The opening ceremony concluded with screening Green Book, American comedy-drama film which received the People’s Choice Award in the 2018 Toronto International Film Festival. Green Book was written by Brian Hayes Currie, directed by Peter Farrelli, and features stars Viggo Mortensen, Mahershala Ali and Lindan Cardinelli.
The festival witnessed seminars on relevant topics. A panel discussion titled ‘How Female Filmmakers in the Arab World Proved to be More Sustainable in International Festival Circuits’ drew attention to the fact that the Arab film industry has a wealth of female talents. Within the festival activities, nine films directed by Arab women were screened. The discussion panel included five female directors who have been recognised internationally in the last few years: Annemarie Jacir from Palestine; Sofia Djama from Algeria; Kaouthar Ben Hania from Tunisia; and Hala Khalil and Hala Lotfy from Egypt.
The Cairo Industry Days was a forum fair that contributed in supporting the Arab film industry in general by providing participants with venues for discussions, meetings, training and workshops in various areas of the industry. It also aimed at facilitating the marketing of films, offering opportunities for networking and getting together those concerned with the film industry.
Another new addition to the festival constituted midnight screenings in the Zamalek cinema, showcasing thrillers, science fiction and horror movies over seven nights of the festival.
The CIFF management decided to cancel the People’s Choice Award owing to technical difficulties which led to a decline in voting. The festival management announced that the decision applied only to the current round, stressing that the voting mechanism would be ameliorated for the upcoming edition.
Thursday 29 November saw the closing ceremony of the festival. It was a big night with the awards being handed out for the best in the competition.
Mr Hefzy thanked everyone involved, and expressed his happiness that the tickets of this round of the festival films had sold out, even though they were double the number of last year’s tickets.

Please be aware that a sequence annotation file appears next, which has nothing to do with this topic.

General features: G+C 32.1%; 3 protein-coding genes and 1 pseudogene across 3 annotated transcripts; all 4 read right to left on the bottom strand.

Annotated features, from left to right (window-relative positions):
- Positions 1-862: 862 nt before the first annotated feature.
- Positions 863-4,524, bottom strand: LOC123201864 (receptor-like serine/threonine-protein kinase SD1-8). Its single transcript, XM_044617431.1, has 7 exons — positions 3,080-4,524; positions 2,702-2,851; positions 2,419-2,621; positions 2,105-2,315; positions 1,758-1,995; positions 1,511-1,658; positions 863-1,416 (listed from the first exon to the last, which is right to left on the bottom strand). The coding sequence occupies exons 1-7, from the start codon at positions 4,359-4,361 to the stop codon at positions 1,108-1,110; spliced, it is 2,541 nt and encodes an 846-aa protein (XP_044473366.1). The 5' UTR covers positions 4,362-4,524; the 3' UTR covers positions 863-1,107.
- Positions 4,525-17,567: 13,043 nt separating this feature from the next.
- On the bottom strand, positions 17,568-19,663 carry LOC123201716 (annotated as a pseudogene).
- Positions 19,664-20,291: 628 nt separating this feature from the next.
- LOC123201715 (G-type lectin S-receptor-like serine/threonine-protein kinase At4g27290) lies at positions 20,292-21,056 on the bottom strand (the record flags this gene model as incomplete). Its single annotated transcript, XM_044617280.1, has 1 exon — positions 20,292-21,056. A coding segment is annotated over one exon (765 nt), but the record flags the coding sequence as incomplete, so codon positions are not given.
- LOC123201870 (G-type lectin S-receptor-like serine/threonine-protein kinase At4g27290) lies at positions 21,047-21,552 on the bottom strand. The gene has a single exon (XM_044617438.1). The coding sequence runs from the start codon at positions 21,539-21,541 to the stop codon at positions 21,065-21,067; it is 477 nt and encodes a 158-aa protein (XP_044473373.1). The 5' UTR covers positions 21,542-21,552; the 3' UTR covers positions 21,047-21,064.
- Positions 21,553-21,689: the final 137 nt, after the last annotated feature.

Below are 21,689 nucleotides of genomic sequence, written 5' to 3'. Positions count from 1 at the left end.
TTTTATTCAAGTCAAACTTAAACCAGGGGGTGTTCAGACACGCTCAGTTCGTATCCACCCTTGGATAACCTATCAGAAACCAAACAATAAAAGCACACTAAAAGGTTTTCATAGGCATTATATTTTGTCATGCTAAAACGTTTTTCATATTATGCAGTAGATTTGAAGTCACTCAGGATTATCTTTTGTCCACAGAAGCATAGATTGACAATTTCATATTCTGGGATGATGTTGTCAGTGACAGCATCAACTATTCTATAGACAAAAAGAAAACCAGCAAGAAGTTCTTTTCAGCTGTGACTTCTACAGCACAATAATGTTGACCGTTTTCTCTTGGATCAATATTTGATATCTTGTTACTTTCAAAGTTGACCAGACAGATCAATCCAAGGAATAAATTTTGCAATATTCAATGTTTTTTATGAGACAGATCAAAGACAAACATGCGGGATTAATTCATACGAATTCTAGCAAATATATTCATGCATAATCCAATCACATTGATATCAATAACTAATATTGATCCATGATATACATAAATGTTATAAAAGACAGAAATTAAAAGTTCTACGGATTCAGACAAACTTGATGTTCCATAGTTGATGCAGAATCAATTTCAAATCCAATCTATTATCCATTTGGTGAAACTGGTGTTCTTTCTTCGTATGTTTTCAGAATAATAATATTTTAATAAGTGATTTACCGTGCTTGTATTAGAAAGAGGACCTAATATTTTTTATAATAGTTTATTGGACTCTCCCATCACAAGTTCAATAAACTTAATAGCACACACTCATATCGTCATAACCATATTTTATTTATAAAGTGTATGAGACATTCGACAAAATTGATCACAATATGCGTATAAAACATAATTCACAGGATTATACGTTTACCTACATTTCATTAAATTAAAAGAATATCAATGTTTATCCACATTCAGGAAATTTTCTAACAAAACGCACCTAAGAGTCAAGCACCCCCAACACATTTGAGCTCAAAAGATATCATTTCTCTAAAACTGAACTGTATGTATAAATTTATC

The Golden Pyramid for best film went to the Uruguay, Argentina, Spain production A Twelve-Year Night, written and directed by Álvaro Brechner. The film, which was received by Cairo audiences with huge admiration and resounding applause, tells the true story of three prisoners who were members of the Tupamaro urban guerilla movement and were captured at the onset of Uruguay’s military dictatorship that ruled between 1973 and 1985. Taken from their prison cells in a secret military operation, they remained in solitary confinement for a full twelve years, moved between 40 prisons around the country.
Brechner said that he had been in close contact with the three men who had been held prisoners, and attempted to convey their agony and pain throughout 12 years.
He said it was an excruciatingly painful experience for him, but he desired to tell everyone what happens to a human being forced to separate from humanity, from any ‘normal’ life; to have seemingly endless silence imposed on him; to lose all communication with other human beings. “The past loses then all meaning,” he said, “and the future carries no hope. These were men who had fought for freedom, but ended up striving to find meaning in life.”
The Silver Pyramid, Special Jury Prize for best director went jointly to Manta Ray by Phuttiphong Aroonpheng, a Thailand, France, China production; and Sergei Loznitsa’s Donbass, a production of Germany, Ukraine, France. Manta Ray features events that take place near a coastal village in Thailand, where thousands of Ruhingya refugees drowned. Donbass depicts a local fisherman who finds an injured man lying unconscious in the forest. He rescues the stranger, who does not speak a word, offers him his friendship and names him Thongchai. But when the fisherman suddenly disappears at sea, Thongchai slowly begins to take over his friend’s life – his house, his job, and his ex-wife.
The Bronze Pyramid for Best First or Second work of a director was won by Jamie Jones for his UK film Obey.
The Prize for Best Actress went to Zsófia Szamosi for Zsófia Szilágyi’s One Day, Hungary.
Sherif Desoky won Best Actor for his role in Ahmad Abdalla al-Sayed’s EXT. Night, Egypt. The film tells the story of Moe, Toutou, Mustafa, three individuals meeting one extraordinary night, breaking the social norm, each ﬁghting his or her own battle.
Best Artistic Contribution was awarded to Ash Mayfair’s The Third Wife, Vietnam. In 19th century rural Vietnam, 14-year-old May becomes the third wife of wealthy landowner Hung. Soon she learns that she can only gain status by giving birth to a male child. Faced with forbidden love and its devastating consequences, May finally comes to an understanding of the brutal truth: the options available to her are few and far between.
Naguib Mahfouz Prize for Best Script went to the Colombia, Denmark, Mexico production Birds of Passage, directed by Cristina Gallego and Ciro Guerra, with a script by Maria Camila Arias and Jacques Toulemonde Vidal. The film documents the true-to-life rise and fall of rival Wayuu clans in northern Colombia. With incredible attention to the detail of Colombia’s indigenous Wayuu customs, traditions, and celebrations, Gallego and Guerra weave an epic tragedy of pride, greed, and the clash between the old and new worlds.
Ahmed Fawzy Saleh’s Poisonous Roses, Egypt, won the Salah Abu-Seif Special Jury Prize. Set in the confines of an impoverished Cairo neighbourhood, it depicts Saqr, a character who seeks to flee the grubby Egyptian tanners’ district where he lives and works. The film is based on a 1990 novel by Ahmed Zaghloul al-Shiti.
5 December 2018